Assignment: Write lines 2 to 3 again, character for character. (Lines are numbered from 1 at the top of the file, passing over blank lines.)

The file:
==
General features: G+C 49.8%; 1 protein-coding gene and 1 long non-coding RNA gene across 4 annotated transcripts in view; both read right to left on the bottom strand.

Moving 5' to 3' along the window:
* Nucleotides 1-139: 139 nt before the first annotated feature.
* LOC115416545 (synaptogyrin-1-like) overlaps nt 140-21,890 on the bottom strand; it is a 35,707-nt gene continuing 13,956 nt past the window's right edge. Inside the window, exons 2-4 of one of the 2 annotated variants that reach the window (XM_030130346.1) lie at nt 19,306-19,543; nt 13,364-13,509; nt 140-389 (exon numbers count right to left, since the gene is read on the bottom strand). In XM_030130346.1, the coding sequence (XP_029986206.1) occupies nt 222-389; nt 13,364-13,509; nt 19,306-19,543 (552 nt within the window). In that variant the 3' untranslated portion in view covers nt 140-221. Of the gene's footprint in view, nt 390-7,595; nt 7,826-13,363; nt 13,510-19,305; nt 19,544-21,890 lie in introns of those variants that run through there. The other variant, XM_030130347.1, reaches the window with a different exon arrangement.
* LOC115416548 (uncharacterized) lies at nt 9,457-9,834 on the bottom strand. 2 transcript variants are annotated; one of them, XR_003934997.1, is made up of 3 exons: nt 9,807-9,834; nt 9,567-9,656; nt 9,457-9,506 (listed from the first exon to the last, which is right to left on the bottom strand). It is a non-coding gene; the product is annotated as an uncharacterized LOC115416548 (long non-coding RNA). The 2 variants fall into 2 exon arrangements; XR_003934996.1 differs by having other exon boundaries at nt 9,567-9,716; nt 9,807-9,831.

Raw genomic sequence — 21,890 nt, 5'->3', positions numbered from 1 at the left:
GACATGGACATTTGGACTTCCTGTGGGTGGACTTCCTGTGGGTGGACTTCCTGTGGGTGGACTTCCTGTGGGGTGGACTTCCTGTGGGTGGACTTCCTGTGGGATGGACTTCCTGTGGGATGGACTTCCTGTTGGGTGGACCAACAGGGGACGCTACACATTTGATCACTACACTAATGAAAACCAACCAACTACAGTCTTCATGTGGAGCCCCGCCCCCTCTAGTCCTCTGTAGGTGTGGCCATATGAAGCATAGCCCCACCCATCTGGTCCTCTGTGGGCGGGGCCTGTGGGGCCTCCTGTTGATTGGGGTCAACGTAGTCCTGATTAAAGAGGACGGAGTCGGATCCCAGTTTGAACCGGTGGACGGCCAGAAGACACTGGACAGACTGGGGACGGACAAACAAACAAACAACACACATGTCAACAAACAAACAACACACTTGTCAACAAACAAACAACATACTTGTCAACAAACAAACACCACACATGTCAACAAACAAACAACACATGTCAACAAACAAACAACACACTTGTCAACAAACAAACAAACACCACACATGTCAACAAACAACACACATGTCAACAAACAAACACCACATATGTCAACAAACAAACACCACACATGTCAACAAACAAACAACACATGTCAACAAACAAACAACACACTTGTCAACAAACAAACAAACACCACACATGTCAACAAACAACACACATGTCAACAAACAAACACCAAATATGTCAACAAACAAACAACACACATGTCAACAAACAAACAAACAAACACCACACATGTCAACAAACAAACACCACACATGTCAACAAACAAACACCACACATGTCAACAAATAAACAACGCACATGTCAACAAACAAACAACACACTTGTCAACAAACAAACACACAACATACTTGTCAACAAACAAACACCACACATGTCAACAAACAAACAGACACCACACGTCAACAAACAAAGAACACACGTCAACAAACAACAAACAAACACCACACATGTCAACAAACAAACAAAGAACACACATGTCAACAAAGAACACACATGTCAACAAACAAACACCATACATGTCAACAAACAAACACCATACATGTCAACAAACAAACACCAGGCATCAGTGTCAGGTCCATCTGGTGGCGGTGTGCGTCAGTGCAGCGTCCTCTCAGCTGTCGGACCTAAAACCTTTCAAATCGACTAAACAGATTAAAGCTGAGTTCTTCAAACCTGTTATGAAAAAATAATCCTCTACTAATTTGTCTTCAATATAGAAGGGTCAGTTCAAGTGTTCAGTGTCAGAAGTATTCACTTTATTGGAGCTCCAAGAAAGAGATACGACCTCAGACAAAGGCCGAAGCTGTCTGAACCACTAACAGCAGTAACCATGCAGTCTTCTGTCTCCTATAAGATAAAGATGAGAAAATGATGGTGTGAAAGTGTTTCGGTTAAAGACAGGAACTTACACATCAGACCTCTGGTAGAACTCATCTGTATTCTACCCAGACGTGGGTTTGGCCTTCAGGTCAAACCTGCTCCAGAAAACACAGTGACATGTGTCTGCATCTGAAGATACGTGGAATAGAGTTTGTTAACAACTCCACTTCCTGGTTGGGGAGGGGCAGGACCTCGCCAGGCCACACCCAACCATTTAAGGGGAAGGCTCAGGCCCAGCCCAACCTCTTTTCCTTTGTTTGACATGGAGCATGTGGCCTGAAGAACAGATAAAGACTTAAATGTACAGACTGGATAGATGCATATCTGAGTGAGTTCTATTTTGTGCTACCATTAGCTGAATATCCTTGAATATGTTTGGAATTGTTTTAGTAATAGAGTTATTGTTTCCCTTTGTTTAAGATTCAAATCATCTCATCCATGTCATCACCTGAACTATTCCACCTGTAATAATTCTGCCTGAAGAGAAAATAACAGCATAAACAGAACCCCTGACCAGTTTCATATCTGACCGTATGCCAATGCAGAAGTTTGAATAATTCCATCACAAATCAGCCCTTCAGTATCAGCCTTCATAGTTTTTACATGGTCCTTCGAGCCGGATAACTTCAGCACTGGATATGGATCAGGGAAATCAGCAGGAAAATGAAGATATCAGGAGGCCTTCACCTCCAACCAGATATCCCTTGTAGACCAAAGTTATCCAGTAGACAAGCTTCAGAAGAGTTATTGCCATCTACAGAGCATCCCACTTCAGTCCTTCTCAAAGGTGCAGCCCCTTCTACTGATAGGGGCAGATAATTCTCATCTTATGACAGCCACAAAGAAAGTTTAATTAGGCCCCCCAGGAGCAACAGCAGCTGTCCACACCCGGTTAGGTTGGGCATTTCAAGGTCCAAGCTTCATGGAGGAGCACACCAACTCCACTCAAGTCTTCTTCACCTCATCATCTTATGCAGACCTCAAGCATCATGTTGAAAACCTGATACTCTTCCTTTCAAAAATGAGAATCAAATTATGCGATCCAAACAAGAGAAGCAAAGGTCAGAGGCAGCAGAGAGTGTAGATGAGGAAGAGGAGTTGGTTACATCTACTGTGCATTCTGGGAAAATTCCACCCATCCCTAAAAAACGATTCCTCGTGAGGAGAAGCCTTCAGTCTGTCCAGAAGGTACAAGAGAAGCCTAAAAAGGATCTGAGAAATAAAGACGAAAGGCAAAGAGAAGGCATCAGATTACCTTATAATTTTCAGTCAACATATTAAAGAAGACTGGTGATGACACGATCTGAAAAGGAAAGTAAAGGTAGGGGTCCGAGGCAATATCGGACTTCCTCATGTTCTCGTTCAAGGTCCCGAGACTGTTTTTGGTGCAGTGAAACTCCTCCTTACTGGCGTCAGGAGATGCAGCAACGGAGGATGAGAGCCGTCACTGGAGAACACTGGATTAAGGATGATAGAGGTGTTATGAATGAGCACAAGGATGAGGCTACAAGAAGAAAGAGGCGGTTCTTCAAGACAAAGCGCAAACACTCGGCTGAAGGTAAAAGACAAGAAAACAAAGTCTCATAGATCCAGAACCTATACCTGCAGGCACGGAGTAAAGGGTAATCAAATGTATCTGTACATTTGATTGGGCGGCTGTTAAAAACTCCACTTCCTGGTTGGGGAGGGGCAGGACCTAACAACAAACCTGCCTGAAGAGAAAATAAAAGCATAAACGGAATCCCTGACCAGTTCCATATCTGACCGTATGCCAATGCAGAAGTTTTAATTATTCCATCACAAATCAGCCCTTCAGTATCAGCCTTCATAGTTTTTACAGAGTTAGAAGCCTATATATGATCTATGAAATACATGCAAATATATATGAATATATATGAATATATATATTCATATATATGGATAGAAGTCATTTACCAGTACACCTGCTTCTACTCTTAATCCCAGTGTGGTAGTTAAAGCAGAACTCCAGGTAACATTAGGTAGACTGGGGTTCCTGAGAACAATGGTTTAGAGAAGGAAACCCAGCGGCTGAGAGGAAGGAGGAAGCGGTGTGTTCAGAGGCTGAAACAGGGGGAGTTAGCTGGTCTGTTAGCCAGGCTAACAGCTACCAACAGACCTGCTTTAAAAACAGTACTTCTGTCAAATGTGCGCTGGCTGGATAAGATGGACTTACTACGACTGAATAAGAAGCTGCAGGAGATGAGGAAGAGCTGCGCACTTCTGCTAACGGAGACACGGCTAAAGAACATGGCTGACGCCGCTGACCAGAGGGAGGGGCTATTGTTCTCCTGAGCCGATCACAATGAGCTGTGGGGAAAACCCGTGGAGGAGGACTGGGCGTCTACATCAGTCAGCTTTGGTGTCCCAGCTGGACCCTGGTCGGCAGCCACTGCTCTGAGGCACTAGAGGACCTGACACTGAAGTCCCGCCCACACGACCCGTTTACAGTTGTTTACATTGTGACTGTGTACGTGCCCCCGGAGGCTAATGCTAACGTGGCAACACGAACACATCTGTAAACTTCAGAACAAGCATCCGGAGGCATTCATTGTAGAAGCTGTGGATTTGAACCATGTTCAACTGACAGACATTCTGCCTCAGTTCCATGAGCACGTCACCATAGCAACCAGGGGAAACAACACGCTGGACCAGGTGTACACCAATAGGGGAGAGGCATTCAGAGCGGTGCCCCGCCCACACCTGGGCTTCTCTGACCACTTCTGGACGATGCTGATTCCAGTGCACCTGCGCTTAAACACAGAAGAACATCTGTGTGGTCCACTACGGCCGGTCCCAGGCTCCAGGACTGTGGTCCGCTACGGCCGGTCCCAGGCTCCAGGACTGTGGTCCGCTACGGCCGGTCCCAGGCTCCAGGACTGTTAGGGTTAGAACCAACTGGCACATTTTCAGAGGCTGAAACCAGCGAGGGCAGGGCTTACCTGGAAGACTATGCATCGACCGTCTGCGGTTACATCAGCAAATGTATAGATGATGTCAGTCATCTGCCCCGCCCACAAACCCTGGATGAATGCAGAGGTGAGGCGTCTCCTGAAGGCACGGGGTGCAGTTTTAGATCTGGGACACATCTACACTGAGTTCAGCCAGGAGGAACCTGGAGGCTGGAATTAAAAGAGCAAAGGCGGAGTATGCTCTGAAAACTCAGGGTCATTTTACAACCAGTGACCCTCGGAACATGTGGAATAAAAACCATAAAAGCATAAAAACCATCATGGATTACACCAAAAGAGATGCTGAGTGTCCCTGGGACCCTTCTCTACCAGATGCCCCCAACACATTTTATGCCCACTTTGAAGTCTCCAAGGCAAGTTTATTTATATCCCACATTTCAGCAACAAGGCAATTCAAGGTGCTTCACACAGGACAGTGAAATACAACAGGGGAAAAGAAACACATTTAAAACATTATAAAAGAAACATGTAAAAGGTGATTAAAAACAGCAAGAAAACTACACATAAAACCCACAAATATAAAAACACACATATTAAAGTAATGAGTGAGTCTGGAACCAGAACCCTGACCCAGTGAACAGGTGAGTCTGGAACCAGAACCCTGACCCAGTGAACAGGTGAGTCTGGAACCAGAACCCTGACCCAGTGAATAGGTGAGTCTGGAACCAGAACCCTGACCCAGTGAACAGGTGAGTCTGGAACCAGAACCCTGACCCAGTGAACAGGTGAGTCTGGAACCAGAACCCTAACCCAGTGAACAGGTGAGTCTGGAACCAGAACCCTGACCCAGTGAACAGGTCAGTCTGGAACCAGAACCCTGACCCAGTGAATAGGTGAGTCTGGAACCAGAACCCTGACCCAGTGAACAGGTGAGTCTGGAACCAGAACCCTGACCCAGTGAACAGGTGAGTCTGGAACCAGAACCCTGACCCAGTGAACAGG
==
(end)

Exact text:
Moving 5' to 3' along the window:
* Nucleotides 1-139: 139 nt before the first annotated feature.